College Sports and Painkillers Could Be Dangerous Combination

Is it possible that coaches are going beyond their duty as leaders to now acting as physicians? In the case of USC, it hasn’t gone quite that far, but instead doctors are helping coaches and players exceed their pain medication.

The Bleacher Report posted an article that featured Dave Watson, a former player and coach at USC who had developed a significant addiction to painkillers. Watson admitted to his addiction in court and provided the names of 12 doctors who had been associated with the university.

Watson alleged that much of his addiction was due to the prescription of painkillers by university doctors when he was a player for USC. He alleges that coaches had a say in the amount of medication a player was given in order to ensure the game could go on.

Witnesses involved in the proceedings claim that Watson’s boss, Pete Carroll knew about the drug addiction. When Watson was involved in a car accident and subsequently charged with a DUI, Carroll fired him.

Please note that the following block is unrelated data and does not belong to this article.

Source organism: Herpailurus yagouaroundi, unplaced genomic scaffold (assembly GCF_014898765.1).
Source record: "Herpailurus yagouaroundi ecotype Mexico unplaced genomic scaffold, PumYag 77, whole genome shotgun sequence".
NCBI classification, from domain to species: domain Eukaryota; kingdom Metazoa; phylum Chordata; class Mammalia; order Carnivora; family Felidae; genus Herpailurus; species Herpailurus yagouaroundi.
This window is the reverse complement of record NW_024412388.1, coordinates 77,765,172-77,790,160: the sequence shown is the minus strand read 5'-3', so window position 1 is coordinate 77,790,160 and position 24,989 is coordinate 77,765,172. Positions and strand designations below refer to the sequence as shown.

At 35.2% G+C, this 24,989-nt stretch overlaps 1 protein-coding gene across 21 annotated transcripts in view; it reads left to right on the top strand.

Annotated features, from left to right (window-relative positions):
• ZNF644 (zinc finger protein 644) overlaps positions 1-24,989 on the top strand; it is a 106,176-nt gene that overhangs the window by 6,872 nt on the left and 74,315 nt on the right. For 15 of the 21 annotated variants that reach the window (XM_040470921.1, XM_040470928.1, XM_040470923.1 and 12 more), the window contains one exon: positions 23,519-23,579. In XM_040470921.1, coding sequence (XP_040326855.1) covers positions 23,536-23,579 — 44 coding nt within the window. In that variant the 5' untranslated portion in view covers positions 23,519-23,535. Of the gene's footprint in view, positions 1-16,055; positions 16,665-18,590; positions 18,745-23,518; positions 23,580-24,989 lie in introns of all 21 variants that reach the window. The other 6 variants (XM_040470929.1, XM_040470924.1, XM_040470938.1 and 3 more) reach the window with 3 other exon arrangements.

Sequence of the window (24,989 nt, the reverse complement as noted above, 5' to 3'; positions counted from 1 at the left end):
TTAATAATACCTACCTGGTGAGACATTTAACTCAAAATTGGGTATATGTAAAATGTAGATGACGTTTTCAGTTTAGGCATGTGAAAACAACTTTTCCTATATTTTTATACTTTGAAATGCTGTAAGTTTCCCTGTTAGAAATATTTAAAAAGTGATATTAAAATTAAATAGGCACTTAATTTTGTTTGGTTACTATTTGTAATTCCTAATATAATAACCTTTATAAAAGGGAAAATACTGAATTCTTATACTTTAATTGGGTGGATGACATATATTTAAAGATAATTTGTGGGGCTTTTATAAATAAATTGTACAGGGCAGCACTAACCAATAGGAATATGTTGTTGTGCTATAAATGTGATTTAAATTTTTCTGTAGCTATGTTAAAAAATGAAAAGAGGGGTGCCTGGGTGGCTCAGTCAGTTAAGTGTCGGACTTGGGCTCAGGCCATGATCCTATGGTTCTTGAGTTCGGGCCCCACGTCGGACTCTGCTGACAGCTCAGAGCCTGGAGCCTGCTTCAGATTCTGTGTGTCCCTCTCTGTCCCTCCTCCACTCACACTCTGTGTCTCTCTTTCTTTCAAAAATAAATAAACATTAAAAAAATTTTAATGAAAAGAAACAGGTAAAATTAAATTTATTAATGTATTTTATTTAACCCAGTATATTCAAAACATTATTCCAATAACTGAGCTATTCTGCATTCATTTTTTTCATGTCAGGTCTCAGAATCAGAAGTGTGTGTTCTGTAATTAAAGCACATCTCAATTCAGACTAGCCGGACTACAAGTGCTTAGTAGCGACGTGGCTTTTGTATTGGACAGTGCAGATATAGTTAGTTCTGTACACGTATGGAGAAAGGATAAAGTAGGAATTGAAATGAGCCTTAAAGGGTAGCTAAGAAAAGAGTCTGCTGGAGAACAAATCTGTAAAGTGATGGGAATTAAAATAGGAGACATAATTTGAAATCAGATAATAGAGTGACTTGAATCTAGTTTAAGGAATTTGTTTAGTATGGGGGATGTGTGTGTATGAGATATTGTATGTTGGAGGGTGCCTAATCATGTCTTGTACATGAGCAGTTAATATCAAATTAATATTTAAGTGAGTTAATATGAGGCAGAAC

Carroll claimed the firing was due to Watson’s treatment of the players, but Watson believes it is more likely due to his addiction. The clincher in this scenario is that university-associated doctors, including six that worked directly for the team, prescribed painkillers as often as the players needed them.

Watson points to this easy access as his reason for developing an addiction. He did file a civil suit against USC for a wrongful termination. He claims USC and Carroll both knew about his addiction and still continued to allow him to use the university’s Jeep as a coach at USC.

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The Pain of Addiction

Vicodin addiction often starts innocently enough. Most people start taking Vicodin or other pain medications after surgery or an injury. But then they can’t stop. They need more to get the same pain relief. They start doctor shopping to get more pills. And the cycle continues until it takes over their lives.